Signs of Climate Change in Gippsland Waters


I have written previously of the growing list of new species occupying or visiting our shores and seas. Most, if not all, have arrived (at least partially) because of global warming. They include a, as yet unidentified, jellyfish being found in the Gippsland Lakes, new bird species appearing in Gippsland, and the likelihood of the Black Marlin visiting our ocean reaches. As on land the ocean and lakes temperatures are also rising allowing previously rare or unsighted species to now appear. We tend to forget that the waters around us are also warming, sometimes at a much faster rate than the temperatures on land and it is clear that Gippsland waters are warming far faster than the land mass.

Commenting on this a Gippsland Environment Group spokesperson noted that the: “Osprey, up till 15 years ago, [was] a very rare sighting in Victoria, but [is] now often being recorded on the east and central coast. The reason for this is they are a true fisherman, and only take live fish off the surface. Traditionally, fish that frequent the surface did not occur in Vic, but with currents changing, and as a result so has fish species, they are often being recorded in Victorian waters. The breeding population is still based in SA (Kangaroo Is) and North of Sydney, but … non-breeding birds are coming into Vic.” He also noted the increase in “King and School Prawn. In the 60’s and 70’s, a prawn season only occurred in the Gippsland Lakes every 3-4 years, due to the fact that they do not breed here, but the young move south in the Eastern Australian Current. Now we have a prawn season every year (some years better than others) and it is worth many millions of dollars to Lakes fishers…”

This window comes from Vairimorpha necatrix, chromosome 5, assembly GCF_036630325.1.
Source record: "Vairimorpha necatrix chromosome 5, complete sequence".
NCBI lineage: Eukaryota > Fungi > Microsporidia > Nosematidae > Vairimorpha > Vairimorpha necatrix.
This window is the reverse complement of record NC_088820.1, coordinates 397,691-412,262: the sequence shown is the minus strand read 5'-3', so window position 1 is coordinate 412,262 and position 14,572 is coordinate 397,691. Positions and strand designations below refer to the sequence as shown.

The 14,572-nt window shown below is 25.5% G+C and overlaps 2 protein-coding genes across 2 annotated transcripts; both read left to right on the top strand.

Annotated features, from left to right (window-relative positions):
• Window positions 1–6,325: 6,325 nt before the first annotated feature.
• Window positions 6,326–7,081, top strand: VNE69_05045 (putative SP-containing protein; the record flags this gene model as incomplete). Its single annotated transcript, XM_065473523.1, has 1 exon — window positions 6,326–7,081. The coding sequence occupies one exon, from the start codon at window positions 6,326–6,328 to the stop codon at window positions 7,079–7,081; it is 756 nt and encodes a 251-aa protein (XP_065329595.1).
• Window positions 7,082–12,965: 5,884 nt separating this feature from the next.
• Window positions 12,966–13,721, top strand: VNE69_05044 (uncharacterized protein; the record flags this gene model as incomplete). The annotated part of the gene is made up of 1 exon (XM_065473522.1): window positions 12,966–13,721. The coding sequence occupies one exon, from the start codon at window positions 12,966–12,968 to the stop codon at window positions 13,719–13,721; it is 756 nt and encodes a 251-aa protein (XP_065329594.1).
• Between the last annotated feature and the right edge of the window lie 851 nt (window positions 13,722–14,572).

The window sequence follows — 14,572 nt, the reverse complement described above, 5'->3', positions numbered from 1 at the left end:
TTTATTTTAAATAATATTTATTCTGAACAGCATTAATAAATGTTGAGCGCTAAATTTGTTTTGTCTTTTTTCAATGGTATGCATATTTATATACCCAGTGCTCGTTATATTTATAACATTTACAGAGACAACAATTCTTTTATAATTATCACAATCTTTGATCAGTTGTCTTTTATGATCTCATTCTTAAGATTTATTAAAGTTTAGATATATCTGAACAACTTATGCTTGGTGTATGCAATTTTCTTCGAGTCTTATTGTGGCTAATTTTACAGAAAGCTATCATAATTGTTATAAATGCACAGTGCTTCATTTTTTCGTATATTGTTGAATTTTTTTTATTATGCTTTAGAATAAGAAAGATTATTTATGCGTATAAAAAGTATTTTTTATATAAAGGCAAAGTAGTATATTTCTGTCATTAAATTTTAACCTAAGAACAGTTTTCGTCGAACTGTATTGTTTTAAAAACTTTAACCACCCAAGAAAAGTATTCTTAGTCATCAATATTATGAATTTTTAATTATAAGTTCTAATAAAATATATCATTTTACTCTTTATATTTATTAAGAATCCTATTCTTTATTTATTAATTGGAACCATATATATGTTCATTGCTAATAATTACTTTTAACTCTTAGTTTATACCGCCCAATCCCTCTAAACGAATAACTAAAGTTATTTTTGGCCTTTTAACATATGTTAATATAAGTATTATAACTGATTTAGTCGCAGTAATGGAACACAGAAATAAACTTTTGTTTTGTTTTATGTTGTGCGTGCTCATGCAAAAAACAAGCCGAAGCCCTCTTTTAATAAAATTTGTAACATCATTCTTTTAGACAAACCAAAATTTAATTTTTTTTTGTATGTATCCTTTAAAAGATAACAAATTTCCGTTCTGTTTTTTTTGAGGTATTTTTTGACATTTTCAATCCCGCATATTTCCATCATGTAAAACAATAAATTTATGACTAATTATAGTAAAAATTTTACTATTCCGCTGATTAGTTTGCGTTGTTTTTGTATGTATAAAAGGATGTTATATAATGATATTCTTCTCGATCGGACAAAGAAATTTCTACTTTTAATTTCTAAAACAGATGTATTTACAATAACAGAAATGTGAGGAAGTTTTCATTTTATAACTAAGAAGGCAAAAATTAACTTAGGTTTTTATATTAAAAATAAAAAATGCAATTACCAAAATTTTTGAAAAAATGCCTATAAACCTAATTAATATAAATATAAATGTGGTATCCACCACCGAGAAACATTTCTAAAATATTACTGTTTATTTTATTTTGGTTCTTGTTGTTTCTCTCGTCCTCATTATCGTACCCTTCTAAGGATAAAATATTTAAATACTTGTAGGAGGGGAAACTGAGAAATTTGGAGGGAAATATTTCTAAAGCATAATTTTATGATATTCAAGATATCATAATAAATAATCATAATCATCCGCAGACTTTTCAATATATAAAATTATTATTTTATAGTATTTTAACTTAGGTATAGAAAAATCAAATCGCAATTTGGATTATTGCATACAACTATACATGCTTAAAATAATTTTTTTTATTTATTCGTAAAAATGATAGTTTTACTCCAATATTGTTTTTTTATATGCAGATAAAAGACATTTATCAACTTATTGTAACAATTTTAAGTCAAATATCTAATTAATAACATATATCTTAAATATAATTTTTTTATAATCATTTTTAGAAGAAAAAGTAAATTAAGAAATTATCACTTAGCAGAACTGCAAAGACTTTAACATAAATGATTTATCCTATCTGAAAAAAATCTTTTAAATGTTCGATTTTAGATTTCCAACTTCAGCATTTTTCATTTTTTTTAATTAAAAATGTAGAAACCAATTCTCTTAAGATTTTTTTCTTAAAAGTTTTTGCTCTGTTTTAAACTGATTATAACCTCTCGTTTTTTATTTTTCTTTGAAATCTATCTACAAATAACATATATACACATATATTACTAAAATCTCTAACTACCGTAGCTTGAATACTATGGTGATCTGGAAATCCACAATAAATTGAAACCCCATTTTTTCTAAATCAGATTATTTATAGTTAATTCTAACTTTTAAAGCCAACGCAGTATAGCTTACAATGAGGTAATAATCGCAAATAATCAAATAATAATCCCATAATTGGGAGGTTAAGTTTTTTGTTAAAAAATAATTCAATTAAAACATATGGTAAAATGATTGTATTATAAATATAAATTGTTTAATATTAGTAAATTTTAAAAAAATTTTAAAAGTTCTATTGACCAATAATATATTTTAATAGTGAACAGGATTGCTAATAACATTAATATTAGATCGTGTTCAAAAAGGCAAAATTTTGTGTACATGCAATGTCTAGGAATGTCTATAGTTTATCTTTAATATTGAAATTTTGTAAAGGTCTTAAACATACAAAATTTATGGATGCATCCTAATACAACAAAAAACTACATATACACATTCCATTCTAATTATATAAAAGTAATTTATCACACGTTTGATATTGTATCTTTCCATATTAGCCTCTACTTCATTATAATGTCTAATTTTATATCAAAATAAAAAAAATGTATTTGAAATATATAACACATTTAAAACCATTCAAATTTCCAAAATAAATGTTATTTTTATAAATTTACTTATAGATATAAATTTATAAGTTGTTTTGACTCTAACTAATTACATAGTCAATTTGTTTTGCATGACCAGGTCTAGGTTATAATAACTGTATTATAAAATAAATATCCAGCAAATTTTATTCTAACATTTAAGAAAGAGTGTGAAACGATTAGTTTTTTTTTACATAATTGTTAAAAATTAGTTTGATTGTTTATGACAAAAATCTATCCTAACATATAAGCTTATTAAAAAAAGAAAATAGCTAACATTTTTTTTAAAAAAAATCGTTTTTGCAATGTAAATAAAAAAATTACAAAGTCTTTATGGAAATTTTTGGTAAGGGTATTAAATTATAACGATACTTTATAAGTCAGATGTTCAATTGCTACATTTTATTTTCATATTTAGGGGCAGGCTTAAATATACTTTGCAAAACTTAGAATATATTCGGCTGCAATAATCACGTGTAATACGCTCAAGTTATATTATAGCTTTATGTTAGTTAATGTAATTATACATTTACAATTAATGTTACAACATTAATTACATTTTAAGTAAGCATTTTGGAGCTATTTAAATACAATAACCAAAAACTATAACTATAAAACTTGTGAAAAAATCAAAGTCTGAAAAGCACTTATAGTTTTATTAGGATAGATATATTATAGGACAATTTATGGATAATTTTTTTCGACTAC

Ross Scott, a passionate advocate for the Gippsland Lakes, has also identified a number of new species in the Lakes including: “CRABS…most from offshore following the increased lakes salinity; and the Queensland crab following the warmer offshore currents.  JELLY FISH.  We still do not know the name of [one of] the jellyfish found in the lakes…but it appears to be from the north.  SHARKS… we have always had Gummy shark around the entrance. But now we have Hammerhead; Thresher sharks. And the Draftboard and Leopard sharks followed the European Green Shore Crab invasion in 2008 as well as another crab eater, Stingrays.”

One wonders how long we will have to wait before our representatives at various levels of government come to grips with (or at least recognise) the huge problem of climate change, and begin to consider actions to mitigate and adapt. Two actions in Gippsland are obvious, switching from coal to renewable energy sources as quickly as possible and conserving and protecting what remains of our native forests as a carbon store.